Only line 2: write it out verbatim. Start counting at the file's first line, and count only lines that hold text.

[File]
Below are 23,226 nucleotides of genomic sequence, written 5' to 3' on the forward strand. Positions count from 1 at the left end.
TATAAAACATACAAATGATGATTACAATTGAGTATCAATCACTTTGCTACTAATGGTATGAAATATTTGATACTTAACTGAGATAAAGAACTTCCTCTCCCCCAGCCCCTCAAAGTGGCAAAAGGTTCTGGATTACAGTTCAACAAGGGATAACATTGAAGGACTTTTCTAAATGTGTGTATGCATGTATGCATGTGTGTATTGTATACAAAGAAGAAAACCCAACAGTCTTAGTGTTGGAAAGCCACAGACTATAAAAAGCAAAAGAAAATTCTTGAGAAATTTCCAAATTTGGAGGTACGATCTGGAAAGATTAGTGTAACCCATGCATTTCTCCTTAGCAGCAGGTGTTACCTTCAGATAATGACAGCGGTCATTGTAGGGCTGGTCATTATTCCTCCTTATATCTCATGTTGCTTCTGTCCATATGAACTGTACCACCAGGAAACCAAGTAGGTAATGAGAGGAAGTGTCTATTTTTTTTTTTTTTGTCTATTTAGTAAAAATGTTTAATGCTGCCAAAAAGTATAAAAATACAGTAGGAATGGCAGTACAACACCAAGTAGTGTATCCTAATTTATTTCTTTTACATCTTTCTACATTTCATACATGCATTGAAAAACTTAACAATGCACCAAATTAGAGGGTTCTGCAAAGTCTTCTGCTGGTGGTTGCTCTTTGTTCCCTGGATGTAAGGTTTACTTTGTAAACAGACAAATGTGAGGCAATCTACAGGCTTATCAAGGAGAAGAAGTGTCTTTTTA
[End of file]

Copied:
TATAAAACATACAAATGATGATTACAATTGAGTATCAATCACTTTGCTACTAATGGTATGAAATATTTGATACTTAACTGAGATAAAGAACTTCCTCTCCCCCAGCCCCTCAAAGTGGCAAAAGGTTCTGGATTACAGTTCAACAAGGGATAACATTGAAGGACTTTTCTAAATGTGTGTATGCATGTATGCATGTGTGTATTGTATACAAAGAAGAAAACCCAACAGTCTTAGTGTTGGAAAGCCACAGACTATAAAAAGCAAAAGAAAATTCTTGAGAAATTTCCAAATTTGGAGGTACGATCTGGAAAGATTAGTGTAACCCATGCATTTCTCCTTAGCAGCAGGTGTTACCTTCAGATAATGACAGCGGTCATTGTAGGGCTGGTCATTATTCCTCCTTATATCTCATGTTGCTTCTGTCCATATGAACTGTACCACCAGGAAACCAAGTAGGTAATGAGAGGAAGTGTCTATTTTTTTTTTTTTTGTCTATTTAGTAAAAATGTTTAATGCTGCCAAAAAGTATAAAAATACAGTAGGAATGGCAGTACAACACCAAGTAGTGTATCCTAATTTATTTCTTTTACATCTTTCTACATTTCATACATGCATTGAAAAACTTAACAATGCACCAAATTAGAGGGTTCTGCAAAGTCTTCTGCTGGTGGTTGCTCTTTGTTCCCTGGATGTAAGGTTTACTTTGTAAACAGACAAATGTGAGGCAATCTACAGGCTTATCAAGGAGAAGAAGTGTCTTTTTA